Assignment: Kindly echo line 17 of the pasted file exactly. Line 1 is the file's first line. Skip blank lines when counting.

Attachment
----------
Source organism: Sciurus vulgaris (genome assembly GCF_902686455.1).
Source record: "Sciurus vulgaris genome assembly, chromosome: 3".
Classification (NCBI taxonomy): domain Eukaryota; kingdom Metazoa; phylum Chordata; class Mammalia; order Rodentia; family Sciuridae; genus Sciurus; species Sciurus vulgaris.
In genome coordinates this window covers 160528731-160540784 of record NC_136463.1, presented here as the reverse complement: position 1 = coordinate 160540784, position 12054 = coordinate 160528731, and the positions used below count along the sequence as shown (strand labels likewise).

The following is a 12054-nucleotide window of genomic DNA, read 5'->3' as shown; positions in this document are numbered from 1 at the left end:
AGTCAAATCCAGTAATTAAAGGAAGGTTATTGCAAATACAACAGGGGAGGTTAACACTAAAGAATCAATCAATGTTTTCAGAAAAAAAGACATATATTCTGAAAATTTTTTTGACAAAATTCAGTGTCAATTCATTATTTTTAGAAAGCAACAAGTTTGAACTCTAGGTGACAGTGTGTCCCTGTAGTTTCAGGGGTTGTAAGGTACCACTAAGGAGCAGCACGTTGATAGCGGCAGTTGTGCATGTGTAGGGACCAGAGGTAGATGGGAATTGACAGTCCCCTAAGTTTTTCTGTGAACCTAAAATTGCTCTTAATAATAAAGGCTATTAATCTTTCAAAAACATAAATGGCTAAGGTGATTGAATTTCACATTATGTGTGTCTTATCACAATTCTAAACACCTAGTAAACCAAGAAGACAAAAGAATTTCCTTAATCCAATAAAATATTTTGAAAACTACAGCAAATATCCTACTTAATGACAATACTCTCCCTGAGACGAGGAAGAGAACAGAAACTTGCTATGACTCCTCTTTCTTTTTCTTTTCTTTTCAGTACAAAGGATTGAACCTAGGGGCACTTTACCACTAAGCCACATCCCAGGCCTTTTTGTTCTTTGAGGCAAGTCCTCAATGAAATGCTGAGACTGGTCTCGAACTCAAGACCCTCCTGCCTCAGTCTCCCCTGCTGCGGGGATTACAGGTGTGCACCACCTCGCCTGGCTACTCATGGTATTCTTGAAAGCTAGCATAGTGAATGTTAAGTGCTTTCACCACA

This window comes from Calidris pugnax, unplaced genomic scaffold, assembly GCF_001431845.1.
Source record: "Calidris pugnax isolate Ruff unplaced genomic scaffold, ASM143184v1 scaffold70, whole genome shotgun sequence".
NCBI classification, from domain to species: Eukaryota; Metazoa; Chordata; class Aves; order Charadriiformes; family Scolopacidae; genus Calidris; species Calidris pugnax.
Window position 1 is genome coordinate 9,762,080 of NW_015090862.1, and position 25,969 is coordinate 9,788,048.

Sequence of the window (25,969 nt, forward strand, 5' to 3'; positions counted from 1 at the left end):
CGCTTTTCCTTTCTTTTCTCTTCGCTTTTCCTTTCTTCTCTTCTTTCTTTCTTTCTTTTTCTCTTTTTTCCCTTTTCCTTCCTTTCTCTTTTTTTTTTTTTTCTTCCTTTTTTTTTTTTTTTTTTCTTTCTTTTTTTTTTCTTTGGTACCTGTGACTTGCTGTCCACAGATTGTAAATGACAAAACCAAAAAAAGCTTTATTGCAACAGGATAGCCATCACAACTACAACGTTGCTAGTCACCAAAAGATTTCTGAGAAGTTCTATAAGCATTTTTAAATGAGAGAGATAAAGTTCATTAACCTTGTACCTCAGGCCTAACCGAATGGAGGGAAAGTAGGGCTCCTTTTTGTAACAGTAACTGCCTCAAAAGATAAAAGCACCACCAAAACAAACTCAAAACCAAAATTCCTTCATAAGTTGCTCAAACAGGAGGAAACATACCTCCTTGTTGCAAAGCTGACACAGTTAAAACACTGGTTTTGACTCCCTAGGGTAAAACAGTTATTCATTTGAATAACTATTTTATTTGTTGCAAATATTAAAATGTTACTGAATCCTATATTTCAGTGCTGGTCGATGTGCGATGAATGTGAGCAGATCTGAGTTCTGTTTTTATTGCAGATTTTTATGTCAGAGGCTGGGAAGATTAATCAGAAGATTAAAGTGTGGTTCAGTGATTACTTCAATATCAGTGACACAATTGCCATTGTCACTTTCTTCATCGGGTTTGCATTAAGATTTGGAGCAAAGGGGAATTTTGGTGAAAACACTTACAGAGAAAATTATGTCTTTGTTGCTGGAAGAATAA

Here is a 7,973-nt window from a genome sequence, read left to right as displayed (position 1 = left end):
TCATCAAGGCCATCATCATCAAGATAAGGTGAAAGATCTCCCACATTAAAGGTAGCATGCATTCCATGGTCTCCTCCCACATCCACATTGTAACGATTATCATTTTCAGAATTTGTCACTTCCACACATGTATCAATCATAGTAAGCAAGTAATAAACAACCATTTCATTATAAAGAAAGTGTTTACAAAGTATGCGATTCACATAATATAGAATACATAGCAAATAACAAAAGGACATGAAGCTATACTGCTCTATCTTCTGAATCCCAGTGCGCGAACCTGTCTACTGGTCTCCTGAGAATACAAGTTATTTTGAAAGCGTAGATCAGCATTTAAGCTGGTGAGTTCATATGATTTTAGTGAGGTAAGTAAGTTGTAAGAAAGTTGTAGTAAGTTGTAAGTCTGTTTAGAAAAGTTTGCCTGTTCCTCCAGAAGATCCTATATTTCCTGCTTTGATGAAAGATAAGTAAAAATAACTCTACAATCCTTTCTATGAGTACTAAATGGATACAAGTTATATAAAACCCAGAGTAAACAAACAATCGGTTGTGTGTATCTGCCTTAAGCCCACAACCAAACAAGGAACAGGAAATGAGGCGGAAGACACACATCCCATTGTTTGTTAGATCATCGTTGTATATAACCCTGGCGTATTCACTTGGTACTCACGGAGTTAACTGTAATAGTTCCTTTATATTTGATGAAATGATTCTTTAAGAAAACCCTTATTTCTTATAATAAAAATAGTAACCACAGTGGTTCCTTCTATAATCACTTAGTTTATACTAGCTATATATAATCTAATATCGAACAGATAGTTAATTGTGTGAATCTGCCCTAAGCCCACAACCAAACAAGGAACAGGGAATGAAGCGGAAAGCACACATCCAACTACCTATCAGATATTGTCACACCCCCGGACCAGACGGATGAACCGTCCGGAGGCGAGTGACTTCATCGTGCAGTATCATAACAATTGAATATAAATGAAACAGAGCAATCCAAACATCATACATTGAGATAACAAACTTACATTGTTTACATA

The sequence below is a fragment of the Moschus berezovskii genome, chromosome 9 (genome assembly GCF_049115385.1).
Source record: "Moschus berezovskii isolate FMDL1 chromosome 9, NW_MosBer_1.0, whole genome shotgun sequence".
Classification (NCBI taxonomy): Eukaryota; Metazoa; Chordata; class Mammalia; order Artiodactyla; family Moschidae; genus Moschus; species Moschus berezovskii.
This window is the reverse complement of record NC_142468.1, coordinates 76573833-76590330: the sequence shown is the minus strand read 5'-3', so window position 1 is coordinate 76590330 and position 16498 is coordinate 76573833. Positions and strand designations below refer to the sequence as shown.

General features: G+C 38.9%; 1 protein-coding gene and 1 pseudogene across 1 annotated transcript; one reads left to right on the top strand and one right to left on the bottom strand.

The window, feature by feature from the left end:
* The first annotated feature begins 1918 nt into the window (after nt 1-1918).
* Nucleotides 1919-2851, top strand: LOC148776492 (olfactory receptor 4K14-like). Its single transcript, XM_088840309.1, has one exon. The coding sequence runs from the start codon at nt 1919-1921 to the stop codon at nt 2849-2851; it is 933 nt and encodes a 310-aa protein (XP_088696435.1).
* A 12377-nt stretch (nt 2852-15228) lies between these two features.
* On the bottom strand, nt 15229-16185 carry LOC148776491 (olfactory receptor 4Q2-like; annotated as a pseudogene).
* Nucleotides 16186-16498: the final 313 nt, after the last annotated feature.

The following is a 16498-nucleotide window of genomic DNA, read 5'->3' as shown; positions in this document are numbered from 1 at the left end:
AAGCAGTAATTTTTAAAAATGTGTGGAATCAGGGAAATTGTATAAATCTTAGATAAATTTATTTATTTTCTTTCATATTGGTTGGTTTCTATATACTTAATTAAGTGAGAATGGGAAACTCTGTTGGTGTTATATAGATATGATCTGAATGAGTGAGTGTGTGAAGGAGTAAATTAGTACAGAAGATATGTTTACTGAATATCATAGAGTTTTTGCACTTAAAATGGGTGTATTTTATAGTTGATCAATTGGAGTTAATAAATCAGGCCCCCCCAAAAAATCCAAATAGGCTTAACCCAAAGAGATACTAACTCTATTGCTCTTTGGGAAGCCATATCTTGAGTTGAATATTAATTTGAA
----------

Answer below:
Classification (NCBI taxonomy): Eukaryota; Metazoa; Chordata; class Mammalia; order Artiodactyla; family Moschidae; genus Moschus; species Moschus berezovskii.